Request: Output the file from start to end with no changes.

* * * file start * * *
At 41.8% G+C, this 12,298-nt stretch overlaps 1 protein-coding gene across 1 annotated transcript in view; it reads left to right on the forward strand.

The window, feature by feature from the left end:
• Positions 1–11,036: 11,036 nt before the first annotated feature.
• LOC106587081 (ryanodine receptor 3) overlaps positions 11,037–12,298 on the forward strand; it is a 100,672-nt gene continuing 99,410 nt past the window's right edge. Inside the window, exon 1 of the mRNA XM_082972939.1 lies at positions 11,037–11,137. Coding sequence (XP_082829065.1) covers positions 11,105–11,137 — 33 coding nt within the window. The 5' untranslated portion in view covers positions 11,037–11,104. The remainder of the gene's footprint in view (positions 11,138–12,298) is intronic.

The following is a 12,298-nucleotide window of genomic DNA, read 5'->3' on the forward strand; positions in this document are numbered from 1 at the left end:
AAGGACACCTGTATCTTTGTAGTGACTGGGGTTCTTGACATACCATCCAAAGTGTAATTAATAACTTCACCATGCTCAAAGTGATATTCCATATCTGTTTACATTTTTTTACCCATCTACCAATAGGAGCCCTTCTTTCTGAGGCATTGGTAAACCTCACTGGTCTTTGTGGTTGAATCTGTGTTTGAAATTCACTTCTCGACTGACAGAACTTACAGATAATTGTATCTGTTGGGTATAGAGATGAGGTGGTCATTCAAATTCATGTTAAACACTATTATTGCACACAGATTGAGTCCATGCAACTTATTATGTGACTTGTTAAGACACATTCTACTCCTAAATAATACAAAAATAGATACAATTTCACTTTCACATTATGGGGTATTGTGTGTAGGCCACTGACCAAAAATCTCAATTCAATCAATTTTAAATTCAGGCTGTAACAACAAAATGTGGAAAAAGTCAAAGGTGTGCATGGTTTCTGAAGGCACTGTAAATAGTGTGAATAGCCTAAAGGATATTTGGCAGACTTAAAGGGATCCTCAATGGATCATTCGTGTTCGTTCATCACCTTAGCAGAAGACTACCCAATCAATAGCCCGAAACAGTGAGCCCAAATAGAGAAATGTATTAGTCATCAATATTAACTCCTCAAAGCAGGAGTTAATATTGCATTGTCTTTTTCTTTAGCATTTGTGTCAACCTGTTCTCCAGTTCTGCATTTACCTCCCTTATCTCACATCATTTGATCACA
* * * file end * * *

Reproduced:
At 41.8% G+C, this 12,298-nt stretch overlaps 1 protein-coding gene across 1 annotated transcript in view; it reads left to right on the forward strand.

The window, feature by feature from the left end:
• Positions 1–11,036: 11,036 nt before the first annotated feature.
• LOC106587081 (ryanodine receptor 3) overlaps positions 11,037–12,298 on the forward strand; it is a 100,672-nt gene continuing 99,410 nt past the window's right edge. Inside the window, exon 1 of the mRNA XM_082972939.1 lies at positions 11,037–11,137. Coding sequence (XP_082829065.1) covers positions 11,105–11,137 — 33 coding nt within the window. The 5' untranslated portion in view covers positions 11,037–11,104. The remainder of the gene's footprint in view (positions 11,138–12,298) is intronic.

The following is a 12,298-nucleotide window of genomic DNA, read 5'->3' on the forward strand; positions in this document are numbered from 1 at the left end:
AAGGACACCTGTATCTTTGTAGTGACTGGGGTTCTTGACATACCATCCAAAGTGTAATTAATAACTTCACCATGCTCAAAGTGATATTCCATATCTGTTTACATTTTTTTACCCATCTACCAATAGGAGCCCTTCTTTCTGAGGCATTGGTAAACCTCACTGGTCTTTGTGGTTGAATCTGTGTTTGAAATTCACTTCTCGACTGACAGAACTTACAGATAATTGTATCTGTTGGGTATAGAGATGAGGTGGTCATTCAAATTCATGTTAAACACTATTATTGCACACAGATTGAGTCCATGCAACTTATTATGTGACTTGTTAAGACACATTCTACTCCTAAATAATACAAAAATAGATACAATTTCACTTTCACATTATGGGGTATTGTGTGTAGGCCACTGACCAAAAATCTCAATTCAATCAATTTTAAATTCAGGCTGTAACAACAAAATGTGGAAAAAGTCAAAGGTGTGCATGGTTTCTGAAGGCACTGTAAATAGTGTGAATAGCCTAAAGGATATTTGGCAGACTTAAAGGGATCCTCAATGGATCATTCGTGTTCGTTCATCACCTTAGCAGAAGACTACCCAATCAATAGCCCGAAACAGTGAGCCCAAATAGAGAAATGTATTAGTCATCAATATTAACTCCTCAAAGCAGGAGTTAATATTGCATTGTCTTTTTCTTTAGCATTTGTGTCAACCTGTTCTCCAGTTCTGCATTTACCTCCCTTATCTCACATCATTTGATCACA